Partial Knee Replacement

My Knee Surgery

Tim Barber Walking His Dog in Ingleborough

Tim Barber
Treated by: Dave Duffy
Procedure: Partial knee replacement

“There’s nothing that makes me think I’ve got a knee replacement in there – it just feels normal.”

20 years ago, Tim Barber had a car crash. Over the intervening years, he had overcompensated for the damage to his right knee by placing extra stress on his left.

“Gradually, over a period of time, I’d worn away all the cartilage in my left knee and ended up with bone grinding on bone,” he explains.

An arthroscopy in 2017 had washed the knee out and alleviated pain temporarily but within six months things were deteriorating rapidly again.

“I could still walk,” says Tim, “but it was becoming more painful all the time and I’d developed a bit of a limp. I’d started to really begrudge walking the dog because I knew 25 minutes of it was going to be really painful.”

Tim was advised to delay any knee replacement for as long as possible to avoid issues with ‘replacement replacements’ in later life, but countering that was his need for a pain-free knee now.

“I walk a lot as part of my work as a tour guide for Yorkshire. I love walking for leisure and I’m only in my fifties. I figured if ever there was a time when I needed my knee to be right, it was now.”

Tim visited Yorkshire Knee Clinic’s Dave Duffy.

“I had an x-ray,” he recalls, “but I didn’t need an MRI as it was quite clear to Dave that I didn’t have any cartilage. ‘It’s bone on bone’ he said, ‘and you’re developing bone spurs – so you need a half knee replacement’.”

Dave Duffy

Dave Duffy

Consultant Orthopaedic Surgeon & District NHS Foundation Trust

“Mr Duffy is a wonderful knee surgeon but he’s a very approachable guy as well… That makes a huge difference.”

Jean Drake,
YKC patient.

The Operation

Within 2-3 weeks, in April 2018, Tim was heading to Harrogate’s Duchy Hospital for private knee surgery.

“Check-in at the hospital was all very easy and I was first in theatre that day,” he states.


“I was advised to have an epidural because you recover quicker and you don’t have the grogginess of a general anaesthetic.”

“Putting the epidural in took about five minutes. I found that rather uncomfortable, but once it was in I quickly lost the sensation in my legs. They put a screen up in front of me so I couldn’t see anything, and I put my headphones on and relaxed to a chillout playlist while Dave went about his work.


Despite it being an epidural you still feel quite sedated throughout. Once it was done I was wheeled back to my room.”


It didn’t take long for the effect of sedation to wear off.

“I could talk normally after an hour,” Tim remembers, “and that afternoon I was up and out of bed and able to use a frame to get to the toilet.”

Tim had been told to prepare for a two-night stay in hospital although “they did mention I might be out sooner depending on how quickly I could mobilise afterwards.” So after one night’s rest, Tim made the most of his second day.

“Early the next morning a physio came to see me, got me up on two sticks and had me walking up and down the corridor. I didn’t find that too difficult and the physio said that if could manage stairs I may be able to go home that day.”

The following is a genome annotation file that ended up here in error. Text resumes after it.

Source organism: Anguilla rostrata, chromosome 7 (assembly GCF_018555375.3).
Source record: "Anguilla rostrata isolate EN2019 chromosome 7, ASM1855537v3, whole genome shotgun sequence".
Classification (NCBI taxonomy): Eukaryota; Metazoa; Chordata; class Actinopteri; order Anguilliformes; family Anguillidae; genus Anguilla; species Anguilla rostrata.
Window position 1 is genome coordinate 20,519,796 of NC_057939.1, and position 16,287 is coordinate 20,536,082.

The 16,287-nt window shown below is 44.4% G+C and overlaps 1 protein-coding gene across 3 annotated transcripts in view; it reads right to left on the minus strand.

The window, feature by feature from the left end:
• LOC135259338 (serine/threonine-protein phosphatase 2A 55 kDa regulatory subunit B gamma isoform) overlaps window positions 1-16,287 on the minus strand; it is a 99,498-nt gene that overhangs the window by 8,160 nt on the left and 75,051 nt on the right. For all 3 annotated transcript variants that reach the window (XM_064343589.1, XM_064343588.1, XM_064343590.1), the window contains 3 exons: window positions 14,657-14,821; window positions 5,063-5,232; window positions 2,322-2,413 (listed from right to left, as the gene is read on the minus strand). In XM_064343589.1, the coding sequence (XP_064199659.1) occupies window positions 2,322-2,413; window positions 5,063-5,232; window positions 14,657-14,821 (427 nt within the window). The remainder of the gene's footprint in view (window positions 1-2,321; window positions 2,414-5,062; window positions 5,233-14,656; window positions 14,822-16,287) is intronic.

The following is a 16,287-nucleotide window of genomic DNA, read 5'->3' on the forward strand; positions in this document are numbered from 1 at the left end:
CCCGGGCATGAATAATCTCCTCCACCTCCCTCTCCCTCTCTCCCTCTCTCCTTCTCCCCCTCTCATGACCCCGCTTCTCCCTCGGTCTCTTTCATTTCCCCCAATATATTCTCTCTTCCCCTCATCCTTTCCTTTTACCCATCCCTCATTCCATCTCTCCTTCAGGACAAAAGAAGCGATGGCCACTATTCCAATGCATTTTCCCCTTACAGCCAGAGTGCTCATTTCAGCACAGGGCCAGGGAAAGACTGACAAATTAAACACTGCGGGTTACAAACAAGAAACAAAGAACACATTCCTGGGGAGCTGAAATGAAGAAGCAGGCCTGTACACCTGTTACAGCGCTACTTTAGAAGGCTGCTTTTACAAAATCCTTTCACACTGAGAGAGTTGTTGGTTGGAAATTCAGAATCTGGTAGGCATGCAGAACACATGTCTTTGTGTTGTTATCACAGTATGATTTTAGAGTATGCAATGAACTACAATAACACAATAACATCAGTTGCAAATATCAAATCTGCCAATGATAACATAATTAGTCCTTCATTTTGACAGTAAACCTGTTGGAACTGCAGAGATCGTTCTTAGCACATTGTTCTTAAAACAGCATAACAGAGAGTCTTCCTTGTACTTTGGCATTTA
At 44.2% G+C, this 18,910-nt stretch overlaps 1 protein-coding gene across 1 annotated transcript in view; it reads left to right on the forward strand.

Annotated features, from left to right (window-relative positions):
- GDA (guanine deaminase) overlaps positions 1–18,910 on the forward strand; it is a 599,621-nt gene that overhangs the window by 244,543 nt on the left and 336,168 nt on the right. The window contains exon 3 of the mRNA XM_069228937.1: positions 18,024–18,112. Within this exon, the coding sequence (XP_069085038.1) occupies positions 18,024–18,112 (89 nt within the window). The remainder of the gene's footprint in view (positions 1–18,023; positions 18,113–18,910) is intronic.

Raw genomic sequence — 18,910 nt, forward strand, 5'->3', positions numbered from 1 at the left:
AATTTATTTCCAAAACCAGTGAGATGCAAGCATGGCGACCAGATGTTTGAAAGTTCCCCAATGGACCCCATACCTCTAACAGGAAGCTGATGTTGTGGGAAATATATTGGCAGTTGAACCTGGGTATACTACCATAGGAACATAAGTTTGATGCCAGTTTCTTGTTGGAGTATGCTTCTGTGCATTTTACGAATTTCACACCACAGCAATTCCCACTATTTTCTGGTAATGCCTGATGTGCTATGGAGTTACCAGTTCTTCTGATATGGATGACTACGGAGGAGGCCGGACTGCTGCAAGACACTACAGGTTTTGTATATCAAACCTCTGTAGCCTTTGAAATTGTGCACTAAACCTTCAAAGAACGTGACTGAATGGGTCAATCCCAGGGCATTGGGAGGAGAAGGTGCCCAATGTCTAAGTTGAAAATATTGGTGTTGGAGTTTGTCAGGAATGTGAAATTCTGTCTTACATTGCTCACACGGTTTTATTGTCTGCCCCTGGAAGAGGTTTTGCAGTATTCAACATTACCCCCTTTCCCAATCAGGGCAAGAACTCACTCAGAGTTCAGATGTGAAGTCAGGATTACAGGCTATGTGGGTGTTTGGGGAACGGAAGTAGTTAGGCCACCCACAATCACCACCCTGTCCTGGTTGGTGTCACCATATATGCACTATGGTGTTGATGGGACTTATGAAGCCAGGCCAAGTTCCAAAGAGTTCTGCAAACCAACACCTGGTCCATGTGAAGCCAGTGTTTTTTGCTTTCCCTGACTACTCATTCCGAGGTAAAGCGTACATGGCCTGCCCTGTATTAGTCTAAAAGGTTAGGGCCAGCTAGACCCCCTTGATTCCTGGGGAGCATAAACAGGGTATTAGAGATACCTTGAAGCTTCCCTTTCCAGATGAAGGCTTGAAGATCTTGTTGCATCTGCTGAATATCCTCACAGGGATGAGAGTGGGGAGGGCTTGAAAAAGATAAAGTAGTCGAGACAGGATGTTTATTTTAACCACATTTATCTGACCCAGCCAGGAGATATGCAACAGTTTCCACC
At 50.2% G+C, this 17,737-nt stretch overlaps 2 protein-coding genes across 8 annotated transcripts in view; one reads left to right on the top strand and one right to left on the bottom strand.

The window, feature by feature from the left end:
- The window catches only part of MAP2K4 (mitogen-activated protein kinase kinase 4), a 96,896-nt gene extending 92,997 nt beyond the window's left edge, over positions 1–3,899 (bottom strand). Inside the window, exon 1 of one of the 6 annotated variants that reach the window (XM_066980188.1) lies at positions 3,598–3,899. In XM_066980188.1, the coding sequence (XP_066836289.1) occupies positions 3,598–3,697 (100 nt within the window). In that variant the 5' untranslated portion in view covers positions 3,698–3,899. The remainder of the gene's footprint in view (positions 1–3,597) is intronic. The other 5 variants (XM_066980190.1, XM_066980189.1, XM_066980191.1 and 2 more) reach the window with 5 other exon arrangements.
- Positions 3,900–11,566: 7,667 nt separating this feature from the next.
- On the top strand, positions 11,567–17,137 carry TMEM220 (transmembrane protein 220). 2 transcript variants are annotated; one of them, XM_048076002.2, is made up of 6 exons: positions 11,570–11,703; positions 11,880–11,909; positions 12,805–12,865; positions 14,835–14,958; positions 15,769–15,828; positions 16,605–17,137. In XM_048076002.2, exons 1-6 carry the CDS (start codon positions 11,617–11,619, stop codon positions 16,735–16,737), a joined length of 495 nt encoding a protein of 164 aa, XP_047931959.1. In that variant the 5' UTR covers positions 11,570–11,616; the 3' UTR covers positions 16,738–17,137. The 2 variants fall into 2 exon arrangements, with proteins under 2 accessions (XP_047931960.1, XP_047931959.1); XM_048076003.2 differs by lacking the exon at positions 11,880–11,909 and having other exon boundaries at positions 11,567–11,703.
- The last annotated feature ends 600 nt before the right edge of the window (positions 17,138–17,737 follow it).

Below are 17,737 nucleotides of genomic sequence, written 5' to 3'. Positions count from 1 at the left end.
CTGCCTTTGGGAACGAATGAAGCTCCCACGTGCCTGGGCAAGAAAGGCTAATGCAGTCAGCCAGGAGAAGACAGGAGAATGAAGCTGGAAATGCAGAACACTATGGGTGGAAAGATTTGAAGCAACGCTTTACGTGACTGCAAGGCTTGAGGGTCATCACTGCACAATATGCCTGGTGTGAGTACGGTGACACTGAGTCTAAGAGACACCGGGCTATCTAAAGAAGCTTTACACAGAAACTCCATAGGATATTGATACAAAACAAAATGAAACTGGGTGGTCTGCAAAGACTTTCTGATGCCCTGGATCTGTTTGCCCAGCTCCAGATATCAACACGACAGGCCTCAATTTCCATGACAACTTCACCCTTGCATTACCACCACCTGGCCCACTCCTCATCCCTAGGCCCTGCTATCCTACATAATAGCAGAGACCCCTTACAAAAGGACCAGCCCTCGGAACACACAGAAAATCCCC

As soon as the physio had gone, Tim set about ensuring his discharge.

“I remembered from a previous knee op how to do stairs with sticks, so I nipped back down the corridor, practised a few times and then was fine for when the physio came back. All told, I was in for just over a day.”

Physiotherapy to assist & speed up knee recovery after surgery

“Once home I was initially using two sticks when going up stairs, just for confidence. I was down to one within a day and walking without sticks within a couple of days.

“You get sent home with some painkillers and anti-inflammatories. I was warned the painkiller would cause constipation (and it did) so I stopped that within 48 hours and just used the anti-inflammatories. The knee ached a bit but it wasn’t anything like the sharp pain I’d had previously.

If you put my prior pain at 100%, within two days of the op it was at 10% or 20%. After that, the pain really wasn’t an issue at all. I’ve had much more painful ops with much longer recovery times.”

Speed Walking The Dog

Six weeks after his operation, Tim returned to see Dave for his check-up.

“I was able to walk in unaided without any form of limp, and Dave was delighted with my progress,” he says. “By then I was back working and walking as normal.


“Now, the knee’s absolutely fantastic. I was up at Ingleborough at Christmas so the fact I’m climbing mountains – I’m clearly doing alright. And I can speed walk the dog now!”

On reflection, how does Tim feel about his partial knee replacement and his experience with Dave?

“The care at the Duchy was stunning, and Dave’s care and attention to detail – it was probably beyond the call of duty.

“You meet some doctors that may be technically excellent but they can’t communicate. Dave’s manner is such that you really understand what’s going on. He shows you models of joints. He’s honest about the pros and cons and what to expect in recovery and that knowledge really helps when you go through your recuperation.


“I wouldn’t hesitate to recommend a partial knee replacement. It’s such a simple procedure with such a quick recovery time to get rid of pain and enable you to do what you used to do. And I wouldn’t hesitate to recommend Dave as the person to perform the operation.


“There’s nothing that makes me think I’ve got a knee replacement in there – it just feels normal.”


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